In this topic, we cover:
Your cash flow is the difference between the total amount of money transferred into and out of your bank account. Typically calculated on a monthly basis, your cash flow is what's left over after subtracting your outgoing expenses from your income.
Income - Expenses = Cash Flow
$6,000 - $5,000 = $1,000
Cash Flow = $1,000
In this example, the cash flow is positive, meaning that more money is being earned than spent. Having a positive cash flow is what budgeting is all about - then you can save or invest the extra money as you work towards achieving your financial goals.
On the other hand, if the figures in our example were reversed, then the cash flow would be negative since more money is being spent than earned. An occasional month of negative cash flow here and there is probably nothing to worry about (that's what emergency funds are for), but a negative cash flow for month after month is a problem for anyone - once savings are spent, going into debt is the next step.
If you do find yourself with a negative cash flow, you'll need to figure out ways to increase income and/or decrease expenses.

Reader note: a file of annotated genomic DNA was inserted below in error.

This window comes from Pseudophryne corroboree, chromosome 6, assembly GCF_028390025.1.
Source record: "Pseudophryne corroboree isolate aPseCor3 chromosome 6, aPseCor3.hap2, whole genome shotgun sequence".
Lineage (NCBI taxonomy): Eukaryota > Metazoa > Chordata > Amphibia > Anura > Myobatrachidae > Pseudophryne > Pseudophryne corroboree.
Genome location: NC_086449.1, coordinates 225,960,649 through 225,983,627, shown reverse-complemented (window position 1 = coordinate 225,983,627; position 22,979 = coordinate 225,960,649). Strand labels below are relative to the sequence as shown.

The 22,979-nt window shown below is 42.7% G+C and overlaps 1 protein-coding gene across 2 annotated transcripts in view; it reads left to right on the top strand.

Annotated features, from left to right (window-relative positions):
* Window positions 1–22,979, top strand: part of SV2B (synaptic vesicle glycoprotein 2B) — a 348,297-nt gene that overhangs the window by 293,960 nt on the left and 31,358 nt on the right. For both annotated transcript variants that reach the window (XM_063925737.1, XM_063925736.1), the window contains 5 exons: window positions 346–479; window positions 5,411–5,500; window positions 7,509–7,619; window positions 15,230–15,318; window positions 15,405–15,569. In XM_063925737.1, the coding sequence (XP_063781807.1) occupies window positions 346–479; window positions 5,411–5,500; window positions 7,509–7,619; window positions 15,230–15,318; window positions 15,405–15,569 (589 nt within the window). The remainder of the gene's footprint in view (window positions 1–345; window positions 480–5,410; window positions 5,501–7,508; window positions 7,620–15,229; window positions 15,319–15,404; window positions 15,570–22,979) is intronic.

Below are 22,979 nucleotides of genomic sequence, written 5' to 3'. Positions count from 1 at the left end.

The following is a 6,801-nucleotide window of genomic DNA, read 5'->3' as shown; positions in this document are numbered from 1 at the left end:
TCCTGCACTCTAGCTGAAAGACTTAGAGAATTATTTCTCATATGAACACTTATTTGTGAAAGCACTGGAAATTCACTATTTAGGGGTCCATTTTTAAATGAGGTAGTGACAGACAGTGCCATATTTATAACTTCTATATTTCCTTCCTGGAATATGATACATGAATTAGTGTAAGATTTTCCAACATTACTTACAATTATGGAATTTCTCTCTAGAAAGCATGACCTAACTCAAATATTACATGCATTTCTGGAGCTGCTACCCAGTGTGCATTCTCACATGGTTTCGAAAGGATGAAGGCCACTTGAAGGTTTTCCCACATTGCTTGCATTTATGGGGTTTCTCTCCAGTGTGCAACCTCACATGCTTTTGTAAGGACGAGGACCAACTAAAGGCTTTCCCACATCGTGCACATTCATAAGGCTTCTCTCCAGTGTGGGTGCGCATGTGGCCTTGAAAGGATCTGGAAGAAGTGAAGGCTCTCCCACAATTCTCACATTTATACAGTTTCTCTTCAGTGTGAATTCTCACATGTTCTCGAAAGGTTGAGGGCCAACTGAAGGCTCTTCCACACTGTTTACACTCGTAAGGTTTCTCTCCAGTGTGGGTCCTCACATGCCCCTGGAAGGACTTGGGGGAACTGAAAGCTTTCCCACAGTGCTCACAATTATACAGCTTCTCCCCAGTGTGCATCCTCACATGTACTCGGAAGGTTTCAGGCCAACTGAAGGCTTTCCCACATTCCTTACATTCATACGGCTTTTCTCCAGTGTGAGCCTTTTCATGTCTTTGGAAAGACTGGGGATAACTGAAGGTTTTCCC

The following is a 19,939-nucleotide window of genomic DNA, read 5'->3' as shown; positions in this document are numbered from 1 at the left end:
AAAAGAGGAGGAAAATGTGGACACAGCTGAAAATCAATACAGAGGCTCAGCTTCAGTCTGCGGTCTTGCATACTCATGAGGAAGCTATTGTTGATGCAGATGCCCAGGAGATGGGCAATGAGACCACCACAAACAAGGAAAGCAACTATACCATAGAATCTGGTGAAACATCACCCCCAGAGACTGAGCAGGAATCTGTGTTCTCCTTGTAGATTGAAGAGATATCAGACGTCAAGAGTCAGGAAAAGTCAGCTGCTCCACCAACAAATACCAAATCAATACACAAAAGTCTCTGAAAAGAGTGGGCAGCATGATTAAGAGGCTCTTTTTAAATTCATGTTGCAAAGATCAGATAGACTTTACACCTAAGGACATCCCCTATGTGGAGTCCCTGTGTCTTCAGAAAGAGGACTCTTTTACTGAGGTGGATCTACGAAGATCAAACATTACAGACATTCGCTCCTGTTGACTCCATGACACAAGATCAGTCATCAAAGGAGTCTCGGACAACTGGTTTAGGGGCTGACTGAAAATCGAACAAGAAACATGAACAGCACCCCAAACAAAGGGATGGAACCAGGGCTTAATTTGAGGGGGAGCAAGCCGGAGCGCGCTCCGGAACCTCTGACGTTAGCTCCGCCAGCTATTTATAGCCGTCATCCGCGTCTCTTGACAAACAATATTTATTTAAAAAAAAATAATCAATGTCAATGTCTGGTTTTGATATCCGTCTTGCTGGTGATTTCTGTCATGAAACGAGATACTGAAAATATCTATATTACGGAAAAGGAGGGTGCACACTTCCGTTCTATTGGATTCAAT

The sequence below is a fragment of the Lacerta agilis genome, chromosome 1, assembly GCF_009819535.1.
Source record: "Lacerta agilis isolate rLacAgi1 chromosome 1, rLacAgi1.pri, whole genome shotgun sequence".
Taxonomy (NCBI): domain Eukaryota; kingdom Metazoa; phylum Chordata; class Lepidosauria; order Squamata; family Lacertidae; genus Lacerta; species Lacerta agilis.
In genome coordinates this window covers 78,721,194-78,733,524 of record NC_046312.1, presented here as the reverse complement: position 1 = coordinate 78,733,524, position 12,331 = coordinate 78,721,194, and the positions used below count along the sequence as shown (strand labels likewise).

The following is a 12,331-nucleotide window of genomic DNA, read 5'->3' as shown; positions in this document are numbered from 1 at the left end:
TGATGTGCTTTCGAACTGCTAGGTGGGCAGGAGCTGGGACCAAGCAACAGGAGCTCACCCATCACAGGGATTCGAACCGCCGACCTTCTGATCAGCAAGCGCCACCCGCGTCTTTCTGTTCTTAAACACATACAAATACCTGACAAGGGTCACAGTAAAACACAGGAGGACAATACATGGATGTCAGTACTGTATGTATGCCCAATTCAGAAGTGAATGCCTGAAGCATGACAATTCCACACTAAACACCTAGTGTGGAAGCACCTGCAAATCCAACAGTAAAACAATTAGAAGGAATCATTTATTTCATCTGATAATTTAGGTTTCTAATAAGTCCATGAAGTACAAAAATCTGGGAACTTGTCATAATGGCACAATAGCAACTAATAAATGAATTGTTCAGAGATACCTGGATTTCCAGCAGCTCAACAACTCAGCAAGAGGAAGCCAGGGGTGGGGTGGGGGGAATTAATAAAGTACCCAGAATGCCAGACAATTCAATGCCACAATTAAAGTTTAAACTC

A few ideas to increase income could include:
A few ideas to decrease expenses could include:
For many more ideas, review our Money Saving Ideas topic.
The Step-Down Principle
The "step-down" principle is a great way to find, reduce, and even eliminate unnecessary expenses. The big idea is to make changes slowly and to avoid feelings of deprivation. Otherwise, it's easy to make a change for a limited time (like a New Year's resolution), but old behaviors almost always come back.
Here's how it works:
No matter what you're trying to change, you start with where you're at and slowly take a step down. Once you're comfortable on that new step, you take another step down. You keep doing this until you've reached your desired behavior.
Imagine a staircase with five steps. On the top step is the most expensive way to purchase an item. On the bottom step is the least expensive way to purchase the same item. For example, the most expensive way to purchase clothes is at an expensive retail store. The least expensive way would be at a thrift shop. On the steps in between, there are likely places (or times) where you could purchase a similar item at a lower cost - buying out of season clothes on sale, choosing a less expensive store, or shopping at a consignment shop for gently used items.
Determine where you are on the steps and take one step down at a time so you don't feel deprived.
This principle also works with spending frequency. For example, if you buy lunch every day at work, you could take one step down and try bringing your lunch one day per week. Once you're comfortable with that, try bringing your lunch two days per week.
With a little creativity, you can likely find many applications of the Step-Down Principle in your everyday spending.